Things I didn't write about today–tinnitus, The Human Genre Project & Press Display

By Grant Jacobs 11/11/2009

Y’know those days when nothing started actually pans out?

I put a lot of effort into this blog and try write something every day. Today was just one of those days: nothing worked all day, work or play. “Inspired” by that I decided to write about the things I didn’t do today.

Seems apt. I figure that maybe if I don’t do them, they might work. Sort of.

He’s a series of short things I didn’t write.


Lately my right ear has been buzzing. About 10% of people get tinnitus at one time or other. It’s particularly common in people with hearing losses like me. For most people it’s an annoyance that goes away in time. For a few souls it’s apparently like a 24/7/365 jet aircraft engine in your head.

I quickly realised my problem researching tinnitus was it’s a symptom, not a disease. It’s symptomatic of so many different underlying disorders I was morphing into a not-very-intrepid explorer hacking his way through a thicket of possible disorders. I decided it was easier to walk out the way I came in.

In fact, I came to the conclusion that wikipedia was actually an passable source for once (the article cites over 100 references), although it had it usual silliness. (Hint to readers: wikipedia can–sometimes–be a good starting source, but don’t rely on it’s claims, cross check them.) A claim that Joan D’Arc had tinnitus is at best speculation. Goodness know why people keep citing her “voices in her head” as making her a famous example of a tinnitus sufferer. I guess it sounds exciting.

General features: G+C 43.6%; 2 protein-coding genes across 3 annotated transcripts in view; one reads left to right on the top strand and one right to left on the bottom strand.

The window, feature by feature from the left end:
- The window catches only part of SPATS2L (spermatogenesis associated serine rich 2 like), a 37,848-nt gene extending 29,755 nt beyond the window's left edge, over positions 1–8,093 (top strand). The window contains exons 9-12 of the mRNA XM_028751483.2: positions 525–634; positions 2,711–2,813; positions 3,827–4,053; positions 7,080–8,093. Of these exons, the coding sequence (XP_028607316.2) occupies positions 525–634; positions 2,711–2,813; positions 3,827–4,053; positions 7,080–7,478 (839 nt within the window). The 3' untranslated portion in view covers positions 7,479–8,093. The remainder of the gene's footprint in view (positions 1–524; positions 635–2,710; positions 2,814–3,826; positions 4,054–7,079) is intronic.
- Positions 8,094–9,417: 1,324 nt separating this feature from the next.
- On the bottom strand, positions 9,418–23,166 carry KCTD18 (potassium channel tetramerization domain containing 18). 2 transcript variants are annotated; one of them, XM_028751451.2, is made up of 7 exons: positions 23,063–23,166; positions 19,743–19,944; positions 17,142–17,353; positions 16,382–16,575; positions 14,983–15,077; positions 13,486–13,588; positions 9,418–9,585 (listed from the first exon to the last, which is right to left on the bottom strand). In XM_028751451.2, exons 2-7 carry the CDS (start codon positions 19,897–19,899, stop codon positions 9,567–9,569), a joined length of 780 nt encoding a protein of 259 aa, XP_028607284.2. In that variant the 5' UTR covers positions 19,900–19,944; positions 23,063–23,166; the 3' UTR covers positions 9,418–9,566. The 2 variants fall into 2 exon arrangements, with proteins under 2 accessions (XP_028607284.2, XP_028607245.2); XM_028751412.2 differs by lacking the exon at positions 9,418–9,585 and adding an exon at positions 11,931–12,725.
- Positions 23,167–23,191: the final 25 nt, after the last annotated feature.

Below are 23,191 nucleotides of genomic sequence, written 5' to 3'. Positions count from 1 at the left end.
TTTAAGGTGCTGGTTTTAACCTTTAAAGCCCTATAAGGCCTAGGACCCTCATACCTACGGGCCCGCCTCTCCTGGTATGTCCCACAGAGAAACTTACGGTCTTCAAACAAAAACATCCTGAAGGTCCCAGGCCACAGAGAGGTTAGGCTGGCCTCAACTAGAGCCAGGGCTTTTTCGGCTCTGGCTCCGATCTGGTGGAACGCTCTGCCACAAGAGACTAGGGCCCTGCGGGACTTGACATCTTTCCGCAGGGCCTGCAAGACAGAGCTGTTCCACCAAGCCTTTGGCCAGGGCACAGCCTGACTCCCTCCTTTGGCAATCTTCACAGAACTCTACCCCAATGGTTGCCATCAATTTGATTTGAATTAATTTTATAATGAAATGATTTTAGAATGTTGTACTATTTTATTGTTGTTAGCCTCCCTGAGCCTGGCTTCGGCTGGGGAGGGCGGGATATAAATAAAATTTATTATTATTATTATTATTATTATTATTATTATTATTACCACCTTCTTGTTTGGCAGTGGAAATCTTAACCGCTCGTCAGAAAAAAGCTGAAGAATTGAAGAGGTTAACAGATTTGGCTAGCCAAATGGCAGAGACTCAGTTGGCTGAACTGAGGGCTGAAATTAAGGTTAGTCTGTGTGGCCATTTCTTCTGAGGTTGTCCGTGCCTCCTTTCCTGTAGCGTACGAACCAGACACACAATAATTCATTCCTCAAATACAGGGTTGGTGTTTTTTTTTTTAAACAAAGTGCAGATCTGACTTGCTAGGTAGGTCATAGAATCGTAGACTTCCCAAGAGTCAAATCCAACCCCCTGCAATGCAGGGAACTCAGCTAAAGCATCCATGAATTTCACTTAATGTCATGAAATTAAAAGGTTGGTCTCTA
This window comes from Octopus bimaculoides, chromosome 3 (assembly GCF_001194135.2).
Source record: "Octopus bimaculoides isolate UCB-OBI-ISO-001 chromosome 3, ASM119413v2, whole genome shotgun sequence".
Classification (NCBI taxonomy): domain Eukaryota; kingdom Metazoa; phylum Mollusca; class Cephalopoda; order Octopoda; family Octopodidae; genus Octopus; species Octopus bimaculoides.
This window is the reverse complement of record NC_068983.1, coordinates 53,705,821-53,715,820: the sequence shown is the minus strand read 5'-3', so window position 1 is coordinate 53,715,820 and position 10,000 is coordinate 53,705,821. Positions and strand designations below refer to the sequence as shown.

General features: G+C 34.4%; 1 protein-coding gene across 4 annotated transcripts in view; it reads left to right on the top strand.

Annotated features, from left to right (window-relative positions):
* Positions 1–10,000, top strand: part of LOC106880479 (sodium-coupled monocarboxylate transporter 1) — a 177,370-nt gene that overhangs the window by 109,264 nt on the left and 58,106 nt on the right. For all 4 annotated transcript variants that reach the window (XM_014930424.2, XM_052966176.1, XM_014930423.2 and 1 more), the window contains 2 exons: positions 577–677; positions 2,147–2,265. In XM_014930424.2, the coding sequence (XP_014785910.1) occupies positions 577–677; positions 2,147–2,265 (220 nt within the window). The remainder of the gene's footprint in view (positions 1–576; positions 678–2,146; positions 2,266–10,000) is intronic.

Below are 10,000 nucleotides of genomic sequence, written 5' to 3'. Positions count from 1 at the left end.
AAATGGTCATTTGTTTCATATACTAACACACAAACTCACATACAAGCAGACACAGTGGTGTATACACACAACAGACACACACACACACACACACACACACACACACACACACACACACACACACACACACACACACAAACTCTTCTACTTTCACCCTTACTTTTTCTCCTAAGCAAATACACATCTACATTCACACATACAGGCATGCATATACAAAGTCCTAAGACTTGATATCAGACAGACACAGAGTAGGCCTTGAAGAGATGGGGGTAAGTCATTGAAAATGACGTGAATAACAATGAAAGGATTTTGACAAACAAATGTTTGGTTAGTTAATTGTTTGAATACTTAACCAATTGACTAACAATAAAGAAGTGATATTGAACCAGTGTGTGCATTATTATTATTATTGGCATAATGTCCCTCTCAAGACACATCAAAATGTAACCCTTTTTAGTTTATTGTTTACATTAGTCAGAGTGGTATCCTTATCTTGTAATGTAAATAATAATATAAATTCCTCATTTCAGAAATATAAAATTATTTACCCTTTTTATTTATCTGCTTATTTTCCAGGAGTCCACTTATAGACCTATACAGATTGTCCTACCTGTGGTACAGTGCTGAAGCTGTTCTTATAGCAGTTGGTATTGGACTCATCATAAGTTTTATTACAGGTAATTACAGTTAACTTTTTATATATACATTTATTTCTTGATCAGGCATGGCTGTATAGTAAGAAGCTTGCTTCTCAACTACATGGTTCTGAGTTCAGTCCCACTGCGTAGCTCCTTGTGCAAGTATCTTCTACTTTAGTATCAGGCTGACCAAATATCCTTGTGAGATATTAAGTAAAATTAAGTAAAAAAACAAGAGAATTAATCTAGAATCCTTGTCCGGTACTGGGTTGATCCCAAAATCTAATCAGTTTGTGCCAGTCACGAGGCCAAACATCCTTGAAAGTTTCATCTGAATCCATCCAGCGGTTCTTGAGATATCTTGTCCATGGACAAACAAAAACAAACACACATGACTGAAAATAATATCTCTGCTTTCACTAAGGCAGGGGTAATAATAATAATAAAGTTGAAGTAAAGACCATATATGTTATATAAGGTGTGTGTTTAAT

Tinnitus rarely sounds like “voices”. Mine sounds like a vacuum cleaner constantly running in the next room, except that I, like the Crowded House song, I always take it with me wherever I go. (For those outside of New Zealand and Australia, the song is Always take the weather with you.) Other times it’s sounded like continuous squeal, which trust me really is a pain in the neck ear. I can live with the vacuum cleaner, at least it’s in the next room.

For me a solution–as far as I can tell so far–is simply to wear my hearing aid. This might seem perplexing, but it’s known that tinnitus can be perceived more in a quiet room; hearing some background noise, even if slight, can help. I work alone in a very quiet office and I’m inclined to leave the aid off. The batteries cost a small fortune and it’s not as if there is anything I want to hear. (I’ve no wish to listen to my computer fans!) I guess I can’t win: imaginary noises or another thing crimping the budget.

Other posts related to deafness on Code for life: